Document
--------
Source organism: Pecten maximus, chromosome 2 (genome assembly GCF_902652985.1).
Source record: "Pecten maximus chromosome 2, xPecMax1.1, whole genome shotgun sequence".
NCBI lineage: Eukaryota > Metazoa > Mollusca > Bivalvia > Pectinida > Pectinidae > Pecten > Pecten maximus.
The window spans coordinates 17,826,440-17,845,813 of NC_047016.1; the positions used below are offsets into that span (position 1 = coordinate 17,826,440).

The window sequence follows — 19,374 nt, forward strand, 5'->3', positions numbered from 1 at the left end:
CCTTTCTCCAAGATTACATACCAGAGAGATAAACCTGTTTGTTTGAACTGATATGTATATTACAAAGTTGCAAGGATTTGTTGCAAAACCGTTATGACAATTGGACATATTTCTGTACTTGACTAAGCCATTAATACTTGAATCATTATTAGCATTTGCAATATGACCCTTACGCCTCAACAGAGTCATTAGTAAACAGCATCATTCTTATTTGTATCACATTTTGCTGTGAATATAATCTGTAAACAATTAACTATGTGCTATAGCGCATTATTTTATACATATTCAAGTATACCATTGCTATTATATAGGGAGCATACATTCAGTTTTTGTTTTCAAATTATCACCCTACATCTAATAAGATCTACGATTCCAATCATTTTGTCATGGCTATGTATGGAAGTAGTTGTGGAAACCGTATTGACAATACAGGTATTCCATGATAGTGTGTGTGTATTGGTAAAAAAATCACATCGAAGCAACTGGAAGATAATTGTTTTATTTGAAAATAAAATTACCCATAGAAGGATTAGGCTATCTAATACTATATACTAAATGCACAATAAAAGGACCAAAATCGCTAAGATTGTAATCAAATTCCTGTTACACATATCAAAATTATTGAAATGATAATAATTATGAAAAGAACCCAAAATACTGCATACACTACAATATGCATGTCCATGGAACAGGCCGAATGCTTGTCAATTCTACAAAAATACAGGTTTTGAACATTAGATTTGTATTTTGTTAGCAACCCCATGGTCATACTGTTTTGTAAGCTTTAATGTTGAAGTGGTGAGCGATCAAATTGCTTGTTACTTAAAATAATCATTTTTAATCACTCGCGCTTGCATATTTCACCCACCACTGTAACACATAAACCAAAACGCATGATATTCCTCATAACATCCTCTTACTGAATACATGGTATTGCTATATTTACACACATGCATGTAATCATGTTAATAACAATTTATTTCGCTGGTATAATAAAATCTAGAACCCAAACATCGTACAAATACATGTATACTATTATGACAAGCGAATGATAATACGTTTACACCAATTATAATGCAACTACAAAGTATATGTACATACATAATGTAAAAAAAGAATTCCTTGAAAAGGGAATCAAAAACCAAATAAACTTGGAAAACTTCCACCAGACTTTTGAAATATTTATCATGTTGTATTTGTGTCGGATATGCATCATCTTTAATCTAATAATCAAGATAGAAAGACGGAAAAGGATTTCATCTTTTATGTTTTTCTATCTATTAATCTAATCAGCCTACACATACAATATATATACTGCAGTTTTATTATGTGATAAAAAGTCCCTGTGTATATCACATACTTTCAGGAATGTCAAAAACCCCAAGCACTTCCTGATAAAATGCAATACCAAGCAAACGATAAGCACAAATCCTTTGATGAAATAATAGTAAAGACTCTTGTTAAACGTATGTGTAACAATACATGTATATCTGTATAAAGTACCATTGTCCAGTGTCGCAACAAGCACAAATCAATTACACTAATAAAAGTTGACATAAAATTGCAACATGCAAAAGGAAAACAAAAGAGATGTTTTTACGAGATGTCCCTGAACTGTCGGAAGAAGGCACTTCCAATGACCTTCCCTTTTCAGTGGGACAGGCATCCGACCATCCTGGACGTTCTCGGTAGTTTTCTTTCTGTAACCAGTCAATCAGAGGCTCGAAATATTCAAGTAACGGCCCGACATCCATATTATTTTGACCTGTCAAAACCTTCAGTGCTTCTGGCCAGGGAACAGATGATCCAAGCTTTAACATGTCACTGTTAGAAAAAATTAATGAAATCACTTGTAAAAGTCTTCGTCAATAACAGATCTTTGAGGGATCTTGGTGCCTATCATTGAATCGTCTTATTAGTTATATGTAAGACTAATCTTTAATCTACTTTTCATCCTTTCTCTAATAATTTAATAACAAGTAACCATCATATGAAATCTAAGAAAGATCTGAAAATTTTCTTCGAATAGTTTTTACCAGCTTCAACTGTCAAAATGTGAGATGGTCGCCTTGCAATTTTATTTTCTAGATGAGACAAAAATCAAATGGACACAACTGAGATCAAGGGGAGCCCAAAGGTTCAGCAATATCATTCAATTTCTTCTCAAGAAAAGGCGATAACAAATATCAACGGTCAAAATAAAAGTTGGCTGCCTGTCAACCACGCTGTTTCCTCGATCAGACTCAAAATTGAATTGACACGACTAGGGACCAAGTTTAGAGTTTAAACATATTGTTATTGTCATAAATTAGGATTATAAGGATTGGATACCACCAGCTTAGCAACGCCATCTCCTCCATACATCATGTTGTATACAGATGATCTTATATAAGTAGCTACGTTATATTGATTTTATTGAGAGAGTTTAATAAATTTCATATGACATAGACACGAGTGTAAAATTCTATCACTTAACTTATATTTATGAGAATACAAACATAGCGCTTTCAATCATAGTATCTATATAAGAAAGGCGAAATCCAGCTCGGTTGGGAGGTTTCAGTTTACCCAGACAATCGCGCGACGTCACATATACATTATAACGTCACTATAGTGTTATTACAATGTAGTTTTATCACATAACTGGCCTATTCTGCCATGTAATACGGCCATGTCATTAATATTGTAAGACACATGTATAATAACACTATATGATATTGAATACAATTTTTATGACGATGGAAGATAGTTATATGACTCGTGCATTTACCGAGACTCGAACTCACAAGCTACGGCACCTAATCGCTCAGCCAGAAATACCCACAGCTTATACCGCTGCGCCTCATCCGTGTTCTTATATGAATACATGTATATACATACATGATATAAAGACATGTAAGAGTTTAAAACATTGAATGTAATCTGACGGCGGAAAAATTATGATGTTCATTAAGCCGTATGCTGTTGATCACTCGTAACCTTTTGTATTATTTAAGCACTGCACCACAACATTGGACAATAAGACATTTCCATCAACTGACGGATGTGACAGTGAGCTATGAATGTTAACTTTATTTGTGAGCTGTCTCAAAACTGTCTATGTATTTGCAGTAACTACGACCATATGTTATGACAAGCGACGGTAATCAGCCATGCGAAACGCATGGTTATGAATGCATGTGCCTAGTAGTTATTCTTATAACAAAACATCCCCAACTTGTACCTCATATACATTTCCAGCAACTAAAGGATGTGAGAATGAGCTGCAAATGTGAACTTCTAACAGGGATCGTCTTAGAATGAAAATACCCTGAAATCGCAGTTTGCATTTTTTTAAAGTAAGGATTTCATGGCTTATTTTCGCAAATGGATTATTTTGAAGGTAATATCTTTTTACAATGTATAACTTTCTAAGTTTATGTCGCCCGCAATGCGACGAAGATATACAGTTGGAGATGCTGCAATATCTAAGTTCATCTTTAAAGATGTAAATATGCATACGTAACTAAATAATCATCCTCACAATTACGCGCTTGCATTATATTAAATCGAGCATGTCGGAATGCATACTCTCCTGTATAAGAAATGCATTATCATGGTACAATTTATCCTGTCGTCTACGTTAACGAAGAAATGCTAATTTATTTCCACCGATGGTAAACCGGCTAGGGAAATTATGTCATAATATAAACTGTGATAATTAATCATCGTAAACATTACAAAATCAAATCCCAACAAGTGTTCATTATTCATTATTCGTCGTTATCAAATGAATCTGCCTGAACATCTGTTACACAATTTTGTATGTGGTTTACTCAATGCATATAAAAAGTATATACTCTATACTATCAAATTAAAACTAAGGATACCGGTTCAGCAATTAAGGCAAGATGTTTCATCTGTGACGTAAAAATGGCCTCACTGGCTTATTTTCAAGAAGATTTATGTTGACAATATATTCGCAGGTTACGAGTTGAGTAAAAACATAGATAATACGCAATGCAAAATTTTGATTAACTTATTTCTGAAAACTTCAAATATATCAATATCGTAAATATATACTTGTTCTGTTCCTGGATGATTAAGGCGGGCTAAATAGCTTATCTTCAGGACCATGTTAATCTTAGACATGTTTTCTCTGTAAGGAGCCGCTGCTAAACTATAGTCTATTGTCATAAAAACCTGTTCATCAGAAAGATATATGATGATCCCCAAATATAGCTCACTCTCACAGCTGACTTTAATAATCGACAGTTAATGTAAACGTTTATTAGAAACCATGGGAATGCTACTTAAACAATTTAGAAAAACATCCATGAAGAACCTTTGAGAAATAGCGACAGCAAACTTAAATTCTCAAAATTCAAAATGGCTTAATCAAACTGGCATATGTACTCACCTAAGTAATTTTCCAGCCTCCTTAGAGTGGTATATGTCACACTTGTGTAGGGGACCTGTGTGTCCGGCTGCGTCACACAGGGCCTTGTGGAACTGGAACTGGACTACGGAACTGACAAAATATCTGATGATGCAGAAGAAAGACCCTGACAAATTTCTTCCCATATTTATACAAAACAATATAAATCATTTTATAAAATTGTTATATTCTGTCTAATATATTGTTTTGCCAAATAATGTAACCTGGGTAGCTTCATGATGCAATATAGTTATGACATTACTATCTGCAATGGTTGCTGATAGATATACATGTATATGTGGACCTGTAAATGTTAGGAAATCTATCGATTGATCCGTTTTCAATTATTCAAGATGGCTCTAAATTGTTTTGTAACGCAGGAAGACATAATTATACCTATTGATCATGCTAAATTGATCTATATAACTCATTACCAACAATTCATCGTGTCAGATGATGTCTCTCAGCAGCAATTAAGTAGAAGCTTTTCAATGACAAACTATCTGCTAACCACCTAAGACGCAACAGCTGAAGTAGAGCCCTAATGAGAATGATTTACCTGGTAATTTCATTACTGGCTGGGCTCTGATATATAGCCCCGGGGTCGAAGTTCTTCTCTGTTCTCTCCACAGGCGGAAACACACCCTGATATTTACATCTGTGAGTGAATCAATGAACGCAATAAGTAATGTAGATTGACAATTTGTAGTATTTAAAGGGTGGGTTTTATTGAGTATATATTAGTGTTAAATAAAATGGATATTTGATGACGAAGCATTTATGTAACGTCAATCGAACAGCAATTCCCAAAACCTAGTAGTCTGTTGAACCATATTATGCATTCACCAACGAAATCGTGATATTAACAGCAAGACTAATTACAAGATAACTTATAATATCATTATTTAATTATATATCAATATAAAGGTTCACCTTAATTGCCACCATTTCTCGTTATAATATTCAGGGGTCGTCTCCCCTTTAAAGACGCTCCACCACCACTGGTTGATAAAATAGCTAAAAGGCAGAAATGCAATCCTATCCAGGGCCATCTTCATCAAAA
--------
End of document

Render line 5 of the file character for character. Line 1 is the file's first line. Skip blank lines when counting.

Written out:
The window sequence follows — 19,374 nt, forward strand, 5'->3', positions numbered from 1 at the left end: